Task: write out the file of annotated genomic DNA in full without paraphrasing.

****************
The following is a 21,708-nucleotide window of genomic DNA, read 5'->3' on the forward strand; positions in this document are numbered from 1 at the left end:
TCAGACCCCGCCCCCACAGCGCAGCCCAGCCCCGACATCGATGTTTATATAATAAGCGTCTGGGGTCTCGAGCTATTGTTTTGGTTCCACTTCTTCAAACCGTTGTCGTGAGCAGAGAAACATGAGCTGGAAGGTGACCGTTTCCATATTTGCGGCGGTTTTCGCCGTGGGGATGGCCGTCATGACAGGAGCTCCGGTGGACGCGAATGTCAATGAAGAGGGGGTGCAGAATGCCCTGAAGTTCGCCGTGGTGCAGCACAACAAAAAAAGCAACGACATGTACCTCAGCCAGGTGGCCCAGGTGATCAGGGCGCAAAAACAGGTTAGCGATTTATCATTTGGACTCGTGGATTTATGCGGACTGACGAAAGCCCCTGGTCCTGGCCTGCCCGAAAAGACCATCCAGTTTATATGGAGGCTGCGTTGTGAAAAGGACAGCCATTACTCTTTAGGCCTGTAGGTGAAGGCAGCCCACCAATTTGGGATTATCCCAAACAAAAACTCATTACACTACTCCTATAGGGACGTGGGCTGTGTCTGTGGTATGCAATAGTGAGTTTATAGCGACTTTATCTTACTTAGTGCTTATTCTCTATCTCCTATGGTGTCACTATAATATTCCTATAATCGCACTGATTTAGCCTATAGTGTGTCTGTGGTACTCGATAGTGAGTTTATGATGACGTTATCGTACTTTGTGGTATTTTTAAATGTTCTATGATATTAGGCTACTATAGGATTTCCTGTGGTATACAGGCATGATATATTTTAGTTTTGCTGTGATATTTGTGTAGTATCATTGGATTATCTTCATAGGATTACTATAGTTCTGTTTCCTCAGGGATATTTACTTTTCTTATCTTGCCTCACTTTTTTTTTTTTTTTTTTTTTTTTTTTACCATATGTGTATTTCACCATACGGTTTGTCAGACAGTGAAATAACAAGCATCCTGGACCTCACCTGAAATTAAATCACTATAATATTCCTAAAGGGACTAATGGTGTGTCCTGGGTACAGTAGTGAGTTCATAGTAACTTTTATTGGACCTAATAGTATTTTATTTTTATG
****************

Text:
The following is a 21,708-nucleotide window of genomic DNA, read 5'->3' on the forward strand; positions in this document are numbered from 1 at the left end:
TCAGACCCCGCCCCCACAGCGCAGCCCAGCCCCGACATCGATGTTTATATAATAAGCGTCTGGGGTCTCGAGCTATTGTTTTGGTTCCACTTCTTCAAACCGTTGTCGTGAGCAGAGAAACATGAGCTGGAAGGTGACCGTTTCCATATTTGCGGCGGTTTTCGCCGTGGGGATGGCCGTCATGACAGGAGCTCCGGTGGACGCGAATGTCAATGAAGAGGGGGTGCAGAATGCCCTGAAGTTCGCCGTGGTGCAGCACAACAAAAAAAGCAACGACATGTACCTCAGCCAGGTGGCCCAGGTGATCAGGGCGCAAAAACAGGTTAGCGATTTATCATTTGGACTCGTGGATTTATGCGGACTGACGAAAGCCCCTGGTCCTGGCCTGCCCGAAAAGACCATCCAGTTTATATGGAGGCTGCGTTGTGAAAAGGACAGCCATTACTCTTTAGGCCTGTAGGTGAAGGCAGCCCACCAATTTGGGATTATCCCAAACAAAAACTCATTACACTACTCCTATAGGGACGTGGGCTGTGTCTGTGGTATGCAATAGTGAGTTTATAGCGACTTTATCTTACTTAGTGCTTATTCTCTATCTCCTATGGTGTCACTATAATATTCCTATAATCGCACTGATTTAGCCTATAGTGTGTCTGTGGTACTCGATAGTGAGTTTATGATGACGTTATCGTACTTTGTGGTATTTTTAAATGTTCTATGATATTAGGCTACTATAGGATTTCCTGTGGTATACAGGCATGATATATTTTAGTTTTGCTGTGATATTTGTGTAGTATCATTGGATTATCTTCATAGGATTACTATAGTTCTGTTTCCTCAGGGATATTTACTTTTCTTATCTTGCCTCACTTTTTTTTTTTTTTTTTTTTTTTTTTTACCATATGTGTATTTCACCATACGGTTTGTCAGACAGTGAAATAACAAGCATCCTGGACCTCACCTGAAATTAAATCACTATAATATTCCTAAAGGGACTAATGGTGTGTCCTGGGTACAGTAGTGAGTTCATAGTAACTTTTATTGGACCTAATAGTATTTTATTTTTATG